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Outer outer mountain loop

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Offline championbaum

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Outer outer mountain loop
« on: December 28, 2010, 05:57:49 PM »
Just got finished with a trip you guys might enjoy, currently eating and drInking at la kiva. I'm on my phone so I will post a detailed trip report when I get home. Basically I started at mule ears, trekked to smoky spring, then jack's pass onto Dominguez, through Fisk canyon and across to elephant tusk. Up elephant tusk to Dodson, up juniper and around the south rim to blue creek and following the smoky creek drainage back to mule ears(didn't leave the drainage except for the few feet around the big pour off above the cottonwood). Saw very few people, no one until the south rim, then no one again until mule ears trail.really fun and challenging trip! Give me a day or two and I'll post more from my computer.

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Offline jim2

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Re: Outer outer mountain loop
« Reply #1 on: December 28, 2010, 06:05:52 PM »
sounds great!

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Offline mule ears

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Re: Outer outer mountain loop
« Reply #2 on: December 28, 2010, 08:01:50 PM »
Dude!  I can't wait.   :eusa_clap:
temperatures exceed 100 degrees F
minimum 1 gallon water per person/day
no shade, no water
http://40yearsofwalking.wordpress.com/

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Offline Cookie

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Re: Outer outer mountain loop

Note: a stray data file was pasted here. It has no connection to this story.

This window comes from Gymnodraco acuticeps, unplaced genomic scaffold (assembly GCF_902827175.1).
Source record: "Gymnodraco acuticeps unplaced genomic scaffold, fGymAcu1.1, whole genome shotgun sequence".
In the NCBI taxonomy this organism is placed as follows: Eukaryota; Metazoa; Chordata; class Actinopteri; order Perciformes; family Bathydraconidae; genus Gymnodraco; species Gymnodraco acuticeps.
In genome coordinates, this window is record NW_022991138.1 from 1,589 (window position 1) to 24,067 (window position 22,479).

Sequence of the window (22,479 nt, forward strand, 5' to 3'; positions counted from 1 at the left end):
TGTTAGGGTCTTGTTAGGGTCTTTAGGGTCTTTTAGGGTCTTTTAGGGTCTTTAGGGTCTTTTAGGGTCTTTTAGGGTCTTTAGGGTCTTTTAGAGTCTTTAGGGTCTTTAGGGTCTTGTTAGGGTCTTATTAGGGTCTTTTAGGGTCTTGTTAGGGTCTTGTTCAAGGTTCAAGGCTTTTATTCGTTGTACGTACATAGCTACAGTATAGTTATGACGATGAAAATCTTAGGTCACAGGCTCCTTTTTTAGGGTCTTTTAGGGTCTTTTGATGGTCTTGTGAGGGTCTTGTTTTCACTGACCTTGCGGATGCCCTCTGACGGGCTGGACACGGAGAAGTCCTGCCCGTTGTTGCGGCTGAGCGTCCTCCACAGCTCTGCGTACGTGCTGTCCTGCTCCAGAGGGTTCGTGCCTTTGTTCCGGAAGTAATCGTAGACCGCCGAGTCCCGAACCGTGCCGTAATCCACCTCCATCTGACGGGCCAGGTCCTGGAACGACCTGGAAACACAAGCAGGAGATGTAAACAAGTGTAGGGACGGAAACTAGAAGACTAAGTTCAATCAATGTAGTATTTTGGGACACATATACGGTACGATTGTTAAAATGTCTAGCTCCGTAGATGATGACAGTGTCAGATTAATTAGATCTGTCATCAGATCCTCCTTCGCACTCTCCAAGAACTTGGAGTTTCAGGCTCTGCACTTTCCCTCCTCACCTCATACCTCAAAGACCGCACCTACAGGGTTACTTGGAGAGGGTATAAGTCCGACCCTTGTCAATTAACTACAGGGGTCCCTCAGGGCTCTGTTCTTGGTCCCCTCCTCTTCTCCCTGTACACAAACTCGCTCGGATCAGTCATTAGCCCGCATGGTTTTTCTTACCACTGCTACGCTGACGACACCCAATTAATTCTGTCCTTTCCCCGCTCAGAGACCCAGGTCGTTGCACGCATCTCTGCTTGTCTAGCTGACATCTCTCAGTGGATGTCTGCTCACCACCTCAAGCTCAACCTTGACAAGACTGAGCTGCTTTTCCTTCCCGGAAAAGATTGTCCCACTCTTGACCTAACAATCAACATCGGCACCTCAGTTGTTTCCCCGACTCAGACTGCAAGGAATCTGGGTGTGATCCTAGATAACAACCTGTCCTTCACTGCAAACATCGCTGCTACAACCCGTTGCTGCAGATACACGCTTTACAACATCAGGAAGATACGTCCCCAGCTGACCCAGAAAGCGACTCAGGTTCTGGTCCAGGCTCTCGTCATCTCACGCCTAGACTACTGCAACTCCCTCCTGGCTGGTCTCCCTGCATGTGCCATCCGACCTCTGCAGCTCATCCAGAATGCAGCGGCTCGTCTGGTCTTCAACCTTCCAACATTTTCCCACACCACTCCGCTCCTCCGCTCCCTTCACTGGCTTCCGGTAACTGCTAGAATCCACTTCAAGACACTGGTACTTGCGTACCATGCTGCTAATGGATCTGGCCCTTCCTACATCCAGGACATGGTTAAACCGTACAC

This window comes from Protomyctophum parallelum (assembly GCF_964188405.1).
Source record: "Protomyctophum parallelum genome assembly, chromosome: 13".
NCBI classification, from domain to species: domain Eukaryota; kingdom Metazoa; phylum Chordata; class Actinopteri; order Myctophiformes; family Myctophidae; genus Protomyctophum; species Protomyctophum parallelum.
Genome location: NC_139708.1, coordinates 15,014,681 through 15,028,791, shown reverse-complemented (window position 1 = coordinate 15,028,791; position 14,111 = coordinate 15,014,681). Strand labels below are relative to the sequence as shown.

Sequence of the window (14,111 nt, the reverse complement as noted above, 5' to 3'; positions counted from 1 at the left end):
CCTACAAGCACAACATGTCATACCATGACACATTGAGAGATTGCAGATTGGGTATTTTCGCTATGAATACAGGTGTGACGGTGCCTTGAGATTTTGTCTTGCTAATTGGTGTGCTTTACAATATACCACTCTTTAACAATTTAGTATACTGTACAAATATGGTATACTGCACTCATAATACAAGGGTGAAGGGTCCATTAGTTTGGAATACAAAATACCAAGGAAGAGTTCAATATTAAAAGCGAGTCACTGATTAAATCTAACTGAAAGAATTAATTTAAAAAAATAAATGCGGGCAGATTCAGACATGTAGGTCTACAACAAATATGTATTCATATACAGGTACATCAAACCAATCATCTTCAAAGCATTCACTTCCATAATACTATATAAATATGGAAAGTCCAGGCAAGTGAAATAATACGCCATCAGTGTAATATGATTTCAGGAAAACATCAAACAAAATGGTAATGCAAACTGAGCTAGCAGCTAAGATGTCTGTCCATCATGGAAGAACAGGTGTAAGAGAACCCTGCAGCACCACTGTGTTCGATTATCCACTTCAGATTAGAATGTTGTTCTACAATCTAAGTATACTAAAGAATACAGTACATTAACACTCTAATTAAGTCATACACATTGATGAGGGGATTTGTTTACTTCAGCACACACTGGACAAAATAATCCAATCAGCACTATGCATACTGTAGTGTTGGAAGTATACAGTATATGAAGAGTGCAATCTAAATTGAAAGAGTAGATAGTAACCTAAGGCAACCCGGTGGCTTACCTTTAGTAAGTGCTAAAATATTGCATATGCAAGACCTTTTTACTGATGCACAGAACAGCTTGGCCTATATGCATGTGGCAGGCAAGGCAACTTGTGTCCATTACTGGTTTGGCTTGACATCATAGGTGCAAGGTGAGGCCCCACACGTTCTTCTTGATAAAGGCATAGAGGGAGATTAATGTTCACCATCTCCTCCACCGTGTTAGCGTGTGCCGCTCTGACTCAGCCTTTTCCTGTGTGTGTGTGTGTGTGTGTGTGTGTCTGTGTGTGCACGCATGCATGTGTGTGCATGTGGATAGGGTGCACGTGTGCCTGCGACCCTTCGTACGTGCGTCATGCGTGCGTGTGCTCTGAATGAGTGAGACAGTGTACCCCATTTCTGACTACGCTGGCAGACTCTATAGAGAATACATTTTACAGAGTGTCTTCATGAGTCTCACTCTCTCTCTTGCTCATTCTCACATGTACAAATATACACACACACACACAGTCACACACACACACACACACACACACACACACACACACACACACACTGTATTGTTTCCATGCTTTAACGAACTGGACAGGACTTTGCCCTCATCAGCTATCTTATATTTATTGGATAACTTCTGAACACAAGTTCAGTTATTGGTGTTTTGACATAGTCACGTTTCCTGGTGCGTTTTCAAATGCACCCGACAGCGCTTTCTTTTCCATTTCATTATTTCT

« Reply #3 on: December 28, 2010, 08:27:27 PM »
 :notworthy: + :notworthy: + :notworthy: + :notworthy: + :notworthy: =WOW!!!

Can't wait to read that one, and I'm sure you will have lots of pictures for Homero :icon_lol:

~Cookie

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Offline Verduretiger

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Re: Outer outer mountain loop
« Reply #4 on: December 28, 2010, 08:29:42 PM »
Fantastic.

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Offline TheWildWestGuy

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Re: Outer outer mountain loop
« Reply #5 on: December 29, 2010, 08:14:45 AM »
Wow now that's what I call a great solo hike I can't wait to read more..

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Offline dkerr24

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Re: Outer outer mountain loop
« Reply #6 on: December 29, 2010, 08:57:16 AM »
That's like the OML for Chuck Norris!  :)

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Offline homerboy2u

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Re: Outer outer mountain loop
« Reply #7 on: December 29, 2010, 10:04:56 AM »
Can't wait to read that one, and I'm sure you will have lots of pictures for Homero :icon_lol:

 Amen...Bring it on, Championbaum. :icon_lol:
Stay thirsty, my friends.